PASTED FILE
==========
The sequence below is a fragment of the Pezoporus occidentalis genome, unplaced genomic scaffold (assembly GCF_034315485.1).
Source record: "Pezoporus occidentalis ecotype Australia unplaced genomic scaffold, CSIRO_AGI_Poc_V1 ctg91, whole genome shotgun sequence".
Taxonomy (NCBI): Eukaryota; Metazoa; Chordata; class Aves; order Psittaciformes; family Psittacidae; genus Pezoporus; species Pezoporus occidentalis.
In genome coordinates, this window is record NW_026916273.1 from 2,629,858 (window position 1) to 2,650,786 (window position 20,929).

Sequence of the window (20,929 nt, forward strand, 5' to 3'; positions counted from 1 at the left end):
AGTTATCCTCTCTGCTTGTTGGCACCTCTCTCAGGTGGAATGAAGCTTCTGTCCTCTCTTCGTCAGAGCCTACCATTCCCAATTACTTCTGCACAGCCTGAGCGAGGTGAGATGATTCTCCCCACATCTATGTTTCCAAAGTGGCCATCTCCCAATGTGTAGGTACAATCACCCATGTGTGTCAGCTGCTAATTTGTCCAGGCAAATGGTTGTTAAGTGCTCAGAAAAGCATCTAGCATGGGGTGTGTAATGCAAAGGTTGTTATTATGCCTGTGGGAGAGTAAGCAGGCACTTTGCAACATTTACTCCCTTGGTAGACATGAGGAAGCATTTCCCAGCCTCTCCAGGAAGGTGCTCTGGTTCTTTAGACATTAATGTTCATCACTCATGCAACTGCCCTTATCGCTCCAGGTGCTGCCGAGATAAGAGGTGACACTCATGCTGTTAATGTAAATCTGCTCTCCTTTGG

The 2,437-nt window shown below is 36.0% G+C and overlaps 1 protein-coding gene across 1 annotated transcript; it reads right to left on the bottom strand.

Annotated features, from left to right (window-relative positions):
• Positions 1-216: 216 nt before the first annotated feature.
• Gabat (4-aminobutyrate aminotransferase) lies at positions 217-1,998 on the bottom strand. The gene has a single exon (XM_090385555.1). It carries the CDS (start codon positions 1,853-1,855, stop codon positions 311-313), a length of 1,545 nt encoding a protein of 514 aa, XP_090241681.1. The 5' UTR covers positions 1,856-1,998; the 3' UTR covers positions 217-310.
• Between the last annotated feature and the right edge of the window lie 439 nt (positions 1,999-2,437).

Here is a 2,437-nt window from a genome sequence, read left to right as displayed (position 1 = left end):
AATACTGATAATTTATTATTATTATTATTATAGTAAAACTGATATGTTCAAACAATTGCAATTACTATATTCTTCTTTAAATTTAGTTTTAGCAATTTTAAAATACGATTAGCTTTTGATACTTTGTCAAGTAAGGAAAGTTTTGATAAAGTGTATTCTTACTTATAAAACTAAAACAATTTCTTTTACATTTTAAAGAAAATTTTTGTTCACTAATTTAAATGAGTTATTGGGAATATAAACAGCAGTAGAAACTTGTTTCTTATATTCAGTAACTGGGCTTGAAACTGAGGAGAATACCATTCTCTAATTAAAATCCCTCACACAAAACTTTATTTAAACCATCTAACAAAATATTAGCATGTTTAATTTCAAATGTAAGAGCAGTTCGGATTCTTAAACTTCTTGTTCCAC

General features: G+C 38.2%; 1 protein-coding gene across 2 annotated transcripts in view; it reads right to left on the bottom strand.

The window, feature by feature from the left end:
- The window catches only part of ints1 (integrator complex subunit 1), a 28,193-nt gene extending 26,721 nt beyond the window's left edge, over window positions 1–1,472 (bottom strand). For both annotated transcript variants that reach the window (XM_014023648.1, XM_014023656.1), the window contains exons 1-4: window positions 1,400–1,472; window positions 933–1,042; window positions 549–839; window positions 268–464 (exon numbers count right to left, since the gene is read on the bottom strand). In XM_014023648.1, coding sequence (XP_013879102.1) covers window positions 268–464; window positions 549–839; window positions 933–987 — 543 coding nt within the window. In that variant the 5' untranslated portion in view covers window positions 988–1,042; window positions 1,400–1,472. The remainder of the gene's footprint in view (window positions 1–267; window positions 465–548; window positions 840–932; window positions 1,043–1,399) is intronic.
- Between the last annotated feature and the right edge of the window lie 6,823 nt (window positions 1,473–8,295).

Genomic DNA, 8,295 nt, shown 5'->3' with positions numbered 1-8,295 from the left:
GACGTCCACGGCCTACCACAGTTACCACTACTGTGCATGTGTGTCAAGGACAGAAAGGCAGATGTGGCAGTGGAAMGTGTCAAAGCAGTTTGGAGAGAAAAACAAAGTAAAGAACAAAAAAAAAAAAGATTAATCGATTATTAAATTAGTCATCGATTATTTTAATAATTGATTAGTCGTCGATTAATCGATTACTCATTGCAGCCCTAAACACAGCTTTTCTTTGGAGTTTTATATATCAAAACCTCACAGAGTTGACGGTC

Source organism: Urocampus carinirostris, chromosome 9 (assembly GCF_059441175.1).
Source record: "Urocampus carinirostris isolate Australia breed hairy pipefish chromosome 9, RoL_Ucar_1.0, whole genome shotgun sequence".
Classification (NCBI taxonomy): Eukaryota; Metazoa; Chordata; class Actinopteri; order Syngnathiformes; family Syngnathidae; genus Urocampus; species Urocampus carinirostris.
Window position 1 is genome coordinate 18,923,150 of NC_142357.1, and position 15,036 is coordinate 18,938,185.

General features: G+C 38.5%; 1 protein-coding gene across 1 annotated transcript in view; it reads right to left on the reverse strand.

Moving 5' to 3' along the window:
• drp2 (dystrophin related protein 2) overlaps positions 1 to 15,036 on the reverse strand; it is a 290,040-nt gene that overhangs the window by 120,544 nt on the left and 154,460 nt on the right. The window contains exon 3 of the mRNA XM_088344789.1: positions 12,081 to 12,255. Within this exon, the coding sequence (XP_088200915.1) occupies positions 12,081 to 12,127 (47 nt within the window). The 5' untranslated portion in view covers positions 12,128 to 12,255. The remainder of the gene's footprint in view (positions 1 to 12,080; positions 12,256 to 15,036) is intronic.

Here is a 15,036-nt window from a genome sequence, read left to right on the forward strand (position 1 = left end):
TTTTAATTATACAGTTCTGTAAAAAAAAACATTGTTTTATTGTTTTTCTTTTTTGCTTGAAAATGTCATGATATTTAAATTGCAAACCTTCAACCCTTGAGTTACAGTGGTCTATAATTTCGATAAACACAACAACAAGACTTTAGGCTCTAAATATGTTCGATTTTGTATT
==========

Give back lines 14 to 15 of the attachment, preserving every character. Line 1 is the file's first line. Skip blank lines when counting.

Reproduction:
General features: G+C 38.2%; 1 protein-coding gene across 2 annotated transcripts in view; it reads right to left on the bottom strand.

The window, feature by feature from the left end: